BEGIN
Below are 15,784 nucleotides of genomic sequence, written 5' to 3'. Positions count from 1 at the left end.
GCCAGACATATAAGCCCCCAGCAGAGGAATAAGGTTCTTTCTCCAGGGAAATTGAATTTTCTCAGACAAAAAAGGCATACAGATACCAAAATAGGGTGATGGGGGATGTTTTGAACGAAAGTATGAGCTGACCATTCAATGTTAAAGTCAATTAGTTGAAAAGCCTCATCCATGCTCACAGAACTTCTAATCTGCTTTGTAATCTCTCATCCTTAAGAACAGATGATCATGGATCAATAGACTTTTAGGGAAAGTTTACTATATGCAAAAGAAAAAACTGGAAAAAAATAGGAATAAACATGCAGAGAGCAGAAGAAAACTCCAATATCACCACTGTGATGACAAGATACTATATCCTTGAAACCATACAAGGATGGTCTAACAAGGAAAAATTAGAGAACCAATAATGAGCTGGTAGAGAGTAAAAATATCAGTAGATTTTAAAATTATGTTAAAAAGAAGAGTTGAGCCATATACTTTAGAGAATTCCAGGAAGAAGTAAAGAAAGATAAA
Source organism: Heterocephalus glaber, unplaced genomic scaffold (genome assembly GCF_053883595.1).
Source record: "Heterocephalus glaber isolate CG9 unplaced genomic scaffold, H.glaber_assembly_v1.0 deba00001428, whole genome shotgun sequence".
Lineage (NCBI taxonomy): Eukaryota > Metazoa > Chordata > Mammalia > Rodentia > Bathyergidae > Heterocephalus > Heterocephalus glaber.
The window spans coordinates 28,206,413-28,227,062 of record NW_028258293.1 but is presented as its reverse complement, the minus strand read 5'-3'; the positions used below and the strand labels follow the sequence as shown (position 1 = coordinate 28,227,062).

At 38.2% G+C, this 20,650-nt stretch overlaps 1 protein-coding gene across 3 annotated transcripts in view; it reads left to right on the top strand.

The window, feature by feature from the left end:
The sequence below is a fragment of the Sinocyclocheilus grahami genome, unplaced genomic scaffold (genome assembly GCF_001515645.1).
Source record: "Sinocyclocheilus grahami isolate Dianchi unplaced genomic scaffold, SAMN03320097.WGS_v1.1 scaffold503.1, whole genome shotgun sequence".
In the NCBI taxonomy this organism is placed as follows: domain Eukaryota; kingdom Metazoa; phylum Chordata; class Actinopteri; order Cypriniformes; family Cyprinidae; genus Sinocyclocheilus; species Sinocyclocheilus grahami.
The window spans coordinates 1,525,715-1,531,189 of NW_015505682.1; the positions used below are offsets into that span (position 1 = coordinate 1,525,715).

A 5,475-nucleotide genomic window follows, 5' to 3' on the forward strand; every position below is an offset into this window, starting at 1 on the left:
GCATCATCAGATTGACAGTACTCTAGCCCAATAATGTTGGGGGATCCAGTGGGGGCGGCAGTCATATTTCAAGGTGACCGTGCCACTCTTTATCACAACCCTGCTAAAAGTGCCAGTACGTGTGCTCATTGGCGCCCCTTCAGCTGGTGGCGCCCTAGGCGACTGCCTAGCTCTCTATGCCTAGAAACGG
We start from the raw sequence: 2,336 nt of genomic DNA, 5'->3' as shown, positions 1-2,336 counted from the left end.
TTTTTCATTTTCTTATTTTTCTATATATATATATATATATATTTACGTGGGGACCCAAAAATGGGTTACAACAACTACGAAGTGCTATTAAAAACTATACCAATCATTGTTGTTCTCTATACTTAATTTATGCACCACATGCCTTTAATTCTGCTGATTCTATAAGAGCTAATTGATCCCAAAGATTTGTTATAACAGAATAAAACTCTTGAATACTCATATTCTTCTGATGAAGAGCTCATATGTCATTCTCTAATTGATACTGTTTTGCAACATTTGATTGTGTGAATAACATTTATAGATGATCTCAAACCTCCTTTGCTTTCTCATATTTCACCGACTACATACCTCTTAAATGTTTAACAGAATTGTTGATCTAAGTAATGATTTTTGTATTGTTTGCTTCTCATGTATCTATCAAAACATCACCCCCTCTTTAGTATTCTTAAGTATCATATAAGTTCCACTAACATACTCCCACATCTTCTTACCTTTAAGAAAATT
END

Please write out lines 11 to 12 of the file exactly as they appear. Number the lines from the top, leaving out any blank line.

In the NCBI taxonomy this organism is placed as follows: domain Eukaryota; kingdom Metazoa; phylum Chordata; class Actinopteri; order Cypriniformes; family Cyprinidae; genus Sinocyclocheilus; species Sinocyclocheilus grahami.
The window spans coordinates 1,525,715-1,531,189 of NW_015505682.1; the positions used below are offsets into that span (position 1 = coordinate 1,525,715).